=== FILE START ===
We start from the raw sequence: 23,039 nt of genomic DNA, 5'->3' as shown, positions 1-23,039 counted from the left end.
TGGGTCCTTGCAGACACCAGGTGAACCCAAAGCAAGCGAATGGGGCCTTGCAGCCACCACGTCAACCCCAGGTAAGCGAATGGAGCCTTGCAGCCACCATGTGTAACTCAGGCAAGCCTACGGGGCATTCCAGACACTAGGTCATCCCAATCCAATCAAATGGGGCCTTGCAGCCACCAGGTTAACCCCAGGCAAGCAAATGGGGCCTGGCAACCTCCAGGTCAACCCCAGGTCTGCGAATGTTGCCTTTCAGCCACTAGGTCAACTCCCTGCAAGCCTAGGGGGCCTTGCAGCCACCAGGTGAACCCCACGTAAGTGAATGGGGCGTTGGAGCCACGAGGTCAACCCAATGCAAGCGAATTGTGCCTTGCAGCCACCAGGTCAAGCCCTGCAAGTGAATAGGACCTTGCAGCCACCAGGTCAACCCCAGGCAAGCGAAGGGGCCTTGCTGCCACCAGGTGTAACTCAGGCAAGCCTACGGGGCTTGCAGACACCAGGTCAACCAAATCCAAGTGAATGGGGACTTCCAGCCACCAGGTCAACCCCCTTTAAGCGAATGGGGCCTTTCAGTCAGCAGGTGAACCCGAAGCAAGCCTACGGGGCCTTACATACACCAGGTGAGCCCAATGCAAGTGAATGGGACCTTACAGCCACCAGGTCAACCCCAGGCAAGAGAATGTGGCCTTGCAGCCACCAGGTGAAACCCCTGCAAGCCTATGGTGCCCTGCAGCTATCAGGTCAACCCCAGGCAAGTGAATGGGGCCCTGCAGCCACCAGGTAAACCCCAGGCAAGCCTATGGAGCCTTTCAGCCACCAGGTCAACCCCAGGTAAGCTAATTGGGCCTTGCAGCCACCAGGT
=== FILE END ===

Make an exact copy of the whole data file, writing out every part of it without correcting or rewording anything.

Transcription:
We start from the raw sequence: 23,039 nt of genomic DNA, 5'->3' as shown, positions 1-23,039 counted from the left end.
TGGGTCCTTGCAGACACCAGGTGAACCCAAAGCAAGCGAATGGGGCCTTGCAGCCACCACGTCAACCCCAGGTAAGCGAATGGAGCCTTGCAGCCACCATGTGTAACTCAGGCAAGCCTACGGGGCATTCCAGACACTAGGTCATCCCAATCCAATCAAATGGGGCCTTGCAGCCACCAGGTTAACCCCAGGCAAGCAAATGGGGCCTGGCAACCTCCAGGTCAACCCCAGGTCTGCGAATGTTGCCTTTCAGCCACTAGGTCAACTCCCTGCAAGCCTAGGGGGCCTTGCAGCCACCAGGTGAACCCCACGTAAGTGAATGGGGCGTTGGAGCCACGAGGTCAACCCAATGCAAGCGAATTGTGCCTTGCAGCCACCAGGTCAAGCCCTGCAAGTGAATAGGACCTTGCAGCCACCAGGTCAACCCCAGGCAAGCGAAGGGGCCTTGCTGCCACCAGGTGTAACTCAGGCAAGCCTACGGGGCTTGCAGACACCAGGTCAACCAAATCCAAGTGAATGGGGACTTCCAGCCACCAGGTCAACCCCCTTTAAGCGAATGGGGCCTTTCAGTCAGCAGGTGAACCCGAAGCAAGCCTACGGGGCCTTACATACACCAGGTGAGCCCAATGCAAGTGAATGGGACCTTACAGCCACCAGGTCAACCCCAGGCAAGAGAATGTGGCCTTGCAGCCACCAGGTGAAACCCCTGCAAGCCTATGGTGCCCTGCAGCTATCAGGTCAACCCCAGGCAAGTGAATGGGGCCCTGCAGCCACCAGGTAAACCCCAGGCAAGCCTATGGAGCCTTTCAGCCACCAGGTCAACCCCAGGTAAGCTAATTGGGCCTTGCAGCCACCAGGT